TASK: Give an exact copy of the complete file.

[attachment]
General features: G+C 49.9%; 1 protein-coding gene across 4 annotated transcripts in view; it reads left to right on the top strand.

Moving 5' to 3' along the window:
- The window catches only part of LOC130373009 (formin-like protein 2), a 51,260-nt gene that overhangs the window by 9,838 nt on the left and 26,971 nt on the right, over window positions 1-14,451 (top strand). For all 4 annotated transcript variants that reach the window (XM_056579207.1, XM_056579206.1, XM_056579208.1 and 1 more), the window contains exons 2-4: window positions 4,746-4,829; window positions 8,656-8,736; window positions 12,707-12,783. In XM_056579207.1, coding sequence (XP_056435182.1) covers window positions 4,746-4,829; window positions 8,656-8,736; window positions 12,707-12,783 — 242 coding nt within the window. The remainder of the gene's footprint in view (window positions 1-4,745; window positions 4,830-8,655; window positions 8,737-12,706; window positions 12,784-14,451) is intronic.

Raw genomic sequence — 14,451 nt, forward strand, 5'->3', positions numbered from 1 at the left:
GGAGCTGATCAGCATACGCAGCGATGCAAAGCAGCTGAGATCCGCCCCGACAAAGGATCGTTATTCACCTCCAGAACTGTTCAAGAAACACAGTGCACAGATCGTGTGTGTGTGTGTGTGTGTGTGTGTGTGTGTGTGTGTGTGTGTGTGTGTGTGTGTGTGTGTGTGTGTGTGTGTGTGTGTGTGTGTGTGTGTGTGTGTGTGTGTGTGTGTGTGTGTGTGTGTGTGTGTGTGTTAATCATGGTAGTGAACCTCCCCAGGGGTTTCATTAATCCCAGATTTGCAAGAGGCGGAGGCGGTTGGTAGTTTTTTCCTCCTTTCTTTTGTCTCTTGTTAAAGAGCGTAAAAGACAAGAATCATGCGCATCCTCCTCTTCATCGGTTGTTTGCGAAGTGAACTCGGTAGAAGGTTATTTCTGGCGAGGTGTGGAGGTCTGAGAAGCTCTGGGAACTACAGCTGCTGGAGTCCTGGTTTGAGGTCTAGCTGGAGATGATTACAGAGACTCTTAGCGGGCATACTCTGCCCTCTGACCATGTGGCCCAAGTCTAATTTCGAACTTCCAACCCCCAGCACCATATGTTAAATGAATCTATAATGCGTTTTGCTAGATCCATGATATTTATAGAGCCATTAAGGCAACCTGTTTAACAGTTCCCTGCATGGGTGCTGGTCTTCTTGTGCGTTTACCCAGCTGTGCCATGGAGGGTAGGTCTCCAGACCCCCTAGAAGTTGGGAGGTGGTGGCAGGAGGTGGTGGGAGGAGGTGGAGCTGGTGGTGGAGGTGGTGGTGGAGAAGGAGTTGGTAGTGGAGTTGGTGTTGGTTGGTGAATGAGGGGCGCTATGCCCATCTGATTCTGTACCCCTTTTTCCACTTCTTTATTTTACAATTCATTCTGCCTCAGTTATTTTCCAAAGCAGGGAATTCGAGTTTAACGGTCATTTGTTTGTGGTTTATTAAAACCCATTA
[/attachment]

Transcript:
General features: G+C 49.9%; 1 protein-coding gene across 4 annotated transcripts in view; it reads left to right on the top strand.

Moving 5' to 3' along the window:
- The window catches only part of LOC130373009 (formin-like protein 2), a 51,260-nt gene that overhangs the window by 9,838 nt on the left and 26,971 nt on the right, over window positions 1-14,451 (top strand). For all 4 annotated transcript variants that reach the window (XM_056579207.1, XM_056579206.1, XM_056579208.1 and 1 more), the window contains exons 2-4: window positions 4,746-4,829; window positions 8,656-8,736; window positions 12,707-12,783. In XM_056579207.1, coding sequence (XP_056435182.1) covers window positions 4,746-4,829; window positions 8,656-8,736; window positions 12,707-12,783 — 242 coding nt within the window. The remainder of the gene's footprint in view (window positions 1-4,745; window positions 4,830-8,655; window positions 8,737-12,706; window positions 12,784-14,451) is intronic.

Raw genomic sequence — 14,451 nt, forward strand, 5'->3', positions numbered from 1 at the left:
GGAGCTGATCAGCATACGCAGCGATGCAAAGCAGCTGAGATCCGCCCCGACAAAGGATCGTTATTCACCTCCAGAACTGTTCAAGAAACACAGTGCACAGATCGTGTGTGTGTGTGTGTGTGTGTGTGTGTGTGTGTGTGTGTGTGTGTGTGTGTGTGTGTGTGTGTGTGTGTGTGTGTGTGTGTGTGTGTGTGTGTGTGTGTGTGTGTGTGTGTGTGTGTGTGTGTGTGTGTGTTAATCATGGTAGTGAACCTCCCCAGGGGTTTCATTAATCCCAGATTTGCAAGAGGCGGAGGCGGTTGGTAGTTTTTTCCTCCTTTCTTTTGTCTCTTGTTAAAGAGCGTAAAAGACAAGAATCATGCGCATCCTCCTCTTCATCGGTTGTTTGCGAAGTGAACTCGGTAGAAGGTTATTTCTGGCGAGGTGTGGAGGTCTGAGAAGCTCTGGGAACTACAGCTGCTGGAGTCCTGGTTTGAGGTCTAGCTGGAGATGATTACAGAGACTCTTAGCGGGCATACTCTGCCCTCTGACCATGTGGCCCAAGTCTAATTTCGAACTTCCAACCCCCAGCACCATATGTTAAATGAATCTATAATGCGTTTTGCTAGATCCATGATATTTATAGAGCCATTAAGGCAACCTGTTTAACAGTTCCCTGCATGGGTGCTGGTCTTCTTGTGCGTTTACCCAGCTGTGCCATGGAGGGTAGGTCTCCAGACCCCCTAGAAGTTGGGAGGTGGTGGCAGGAGGTGGTGGGAGGAGGTGGAGCTGGTGGTGGAGGTGGTGGTGGAGAAGGAGTTGGTAGTGGAGTTGGTGTTGGTTGGTGAATGAGGGGCGCTATGCCCATCTGATTCTGTACCCCTTTTTCCACTTCTTTATTTTACAATTCATTCTGCCTCAGTTATTTTCCAAAGCAGGGAATTCGAGTTTAACGGTCATTTGTTTGTGGTTTATTAAAACCCATTA